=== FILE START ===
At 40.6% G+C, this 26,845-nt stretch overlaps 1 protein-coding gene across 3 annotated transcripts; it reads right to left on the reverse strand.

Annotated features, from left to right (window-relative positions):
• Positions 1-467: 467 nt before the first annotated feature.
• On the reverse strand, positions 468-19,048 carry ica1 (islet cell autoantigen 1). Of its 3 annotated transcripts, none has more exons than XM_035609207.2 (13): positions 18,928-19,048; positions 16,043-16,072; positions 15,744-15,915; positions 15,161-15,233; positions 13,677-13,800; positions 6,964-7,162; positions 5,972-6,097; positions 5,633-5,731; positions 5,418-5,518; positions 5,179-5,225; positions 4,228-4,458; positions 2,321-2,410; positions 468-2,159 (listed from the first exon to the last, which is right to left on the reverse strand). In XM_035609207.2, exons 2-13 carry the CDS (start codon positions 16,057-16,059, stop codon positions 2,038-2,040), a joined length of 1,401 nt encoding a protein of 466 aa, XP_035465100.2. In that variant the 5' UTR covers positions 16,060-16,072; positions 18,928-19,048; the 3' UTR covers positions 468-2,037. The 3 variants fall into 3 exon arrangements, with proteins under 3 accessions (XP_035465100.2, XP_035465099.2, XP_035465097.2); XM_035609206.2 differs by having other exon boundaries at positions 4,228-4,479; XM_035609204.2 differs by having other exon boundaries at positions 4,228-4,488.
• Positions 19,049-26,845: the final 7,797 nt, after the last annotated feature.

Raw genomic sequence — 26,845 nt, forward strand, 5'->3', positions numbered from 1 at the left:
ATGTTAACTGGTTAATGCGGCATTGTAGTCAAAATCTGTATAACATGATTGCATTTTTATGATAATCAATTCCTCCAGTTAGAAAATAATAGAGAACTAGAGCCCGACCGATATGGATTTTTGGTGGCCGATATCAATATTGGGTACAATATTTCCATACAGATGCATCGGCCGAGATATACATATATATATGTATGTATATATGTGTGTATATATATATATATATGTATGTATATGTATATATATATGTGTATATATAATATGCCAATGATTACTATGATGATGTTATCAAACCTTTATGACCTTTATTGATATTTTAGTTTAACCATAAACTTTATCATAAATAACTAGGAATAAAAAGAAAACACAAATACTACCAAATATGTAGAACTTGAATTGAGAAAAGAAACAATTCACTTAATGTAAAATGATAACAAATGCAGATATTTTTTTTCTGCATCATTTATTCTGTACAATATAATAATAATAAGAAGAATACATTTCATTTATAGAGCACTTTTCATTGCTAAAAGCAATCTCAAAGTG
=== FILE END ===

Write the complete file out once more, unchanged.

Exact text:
At 40.6% G+C, this 26,845-nt stretch overlaps 1 protein-coding gene across 3 annotated transcripts; it reads right to left on the reverse strand.

Annotated features, from left to right (window-relative positions):
• Positions 1-467: 467 nt before the first annotated feature.
• On the reverse strand, positions 468-19,048 carry ica1 (islet cell autoantigen 1). Of its 3 annotated transcripts, none has more exons than XM_035609207.2 (13): positions 18,928-19,048; positions 16,043-16,072; positions 15,744-15,915; positions 15,161-15,233; positions 13,677-13,800; positions 6,964-7,162; positions 5,972-6,097; positions 5,633-5,731; positions 5,418-5,518; positions 5,179-5,225; positions 4,228-4,458; positions 2,321-2,410; positions 468-2,159 (listed from the first exon to the last, which is right to left on the reverse strand). In XM_035609207.2, exons 2-13 carry the CDS (start codon positions 16,057-16,059, stop codon positions 2,038-2,040), a joined length of 1,401 nt encoding a protein of 466 aa, XP_035465100.2. In that variant the 5' UTR covers positions 16,060-16,072; positions 18,928-19,048; the 3' UTR covers positions 468-2,037. The 3 variants fall into 3 exon arrangements, with proteins under 3 accessions (XP_035465100.2, XP_035465099.2, XP_035465097.2); XM_035609206.2 differs by having other exon boundaries at positions 4,228-4,479; XM_035609204.2 differs by having other exon boundaries at positions 4,228-4,488.
• Positions 19,049-26,845: the final 7,797 nt, after the last annotated feature.

Raw genomic sequence — 26,845 nt, forward strand, 5'->3', positions numbered from 1 at the left:
ATGTTAACTGGTTAATGCGGCATTGTAGTCAAAATCTGTATAACATGATTGCATTTTTATGATAATCAATTCCTCCAGTTAGAAAATAATAGAGAACTAGAGCCCGACCGATATGGATTTTTGGTGGCCGATATCAATATTGGGTACAATATTTCCATACAGATGCATCGGCCGAGATATACATATATATATGTATGTATATATGTGTGTATATATATATATATATGTATGTATATGTATATATATATGTGTATATATAATATGCCAATGATTACTATGATGATGTTATCAAACCTTTATGACCTTTATTGATATTTTAGTTTAACCATAAACTTTATCATAAATAACTAGGAATAAAAAGAAAACACAAATACTACCAAATATGTAGAACTTGAATTGAGAAAAGAAACAATTCACTTAATGTAAAATGATAACAAATGCAGATATTTTTTTTCTGCATCATTTATTCTGTACAATATAATAATAATAAGAAGAATACATTTCATTTATAGAGCACTTTTCATTGCTAAAAGCAATCTCAAAGTG